Short story vending machines | Daily News

Short story vending machines

We’re sure you know the pain of sitting on public transport with nothing to read. Your eyes dart around for somewhere to rest. You try desperately to avoid eye contact with other passengers. You look at your phone, but it’s died, and your soul has passed on with it.

Thankfully someone’s come up with a solution – other than re-reading the same real estate advert for your entire journey.

In Jubilee Place, Churchill Place, and Crossrail Place Roof Garden in Canary Wharf, you’ll now find special vending machines.

No, we’re not talking about replacing your reading with snacking. These vending machines aren’t for crisps and chocolate, but instead dish out short stories for commuters.

Each machine prints out short stories in a range of genres, including crime, feel-good fiction, and condensed stories from authors including Virginia Woolf and Charles Dickens.

They also contain an exclusive story written by British author Anthony Horowitz, called Mrs Robinson; a whodunnit designed to be read in less than a minute. All the short stories are free, so you don’t have to worry about rooting around in your pockets for spare change. You simply press the button, get a story, and take it with you to read on your train. Lovely, right?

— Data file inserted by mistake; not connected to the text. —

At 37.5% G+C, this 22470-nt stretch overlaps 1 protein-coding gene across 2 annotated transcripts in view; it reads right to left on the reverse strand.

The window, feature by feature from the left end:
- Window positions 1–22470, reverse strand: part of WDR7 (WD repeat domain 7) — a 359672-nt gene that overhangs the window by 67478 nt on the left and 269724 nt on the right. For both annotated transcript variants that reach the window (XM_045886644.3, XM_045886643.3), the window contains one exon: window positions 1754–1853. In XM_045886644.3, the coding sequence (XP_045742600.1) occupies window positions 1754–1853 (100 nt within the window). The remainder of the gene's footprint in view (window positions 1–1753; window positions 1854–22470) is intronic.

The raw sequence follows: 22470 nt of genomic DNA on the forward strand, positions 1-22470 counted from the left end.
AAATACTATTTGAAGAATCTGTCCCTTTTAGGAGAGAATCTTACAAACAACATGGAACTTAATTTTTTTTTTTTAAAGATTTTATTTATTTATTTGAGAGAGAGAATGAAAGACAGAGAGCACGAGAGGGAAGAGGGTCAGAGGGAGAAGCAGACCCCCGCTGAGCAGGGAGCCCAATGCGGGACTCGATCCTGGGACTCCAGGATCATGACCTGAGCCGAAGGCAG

Anthony Horowitz said, ‘I’ve always loved the challenge of the short story – creating a whole world in just a few pages. So I was very happy to write Mr Robinson for Canary Wharf’s brilliant new Short Story Stations. Here’s a whodunnit, complete with suspects and clues, that can be started and finished in just a minute. I hope it will entertain tube travellers who will know, at least, that they won’t have the frustration of having to get off before the end!’

Short Edition’s Short Story Stations are being placed in London’s Canary Wharf after success in France and Hong Kong. The idea is to get us to fall back in love with reading, making access to short stories as easy as possible so we don’t just keep our eyes glued to our phones. Metro


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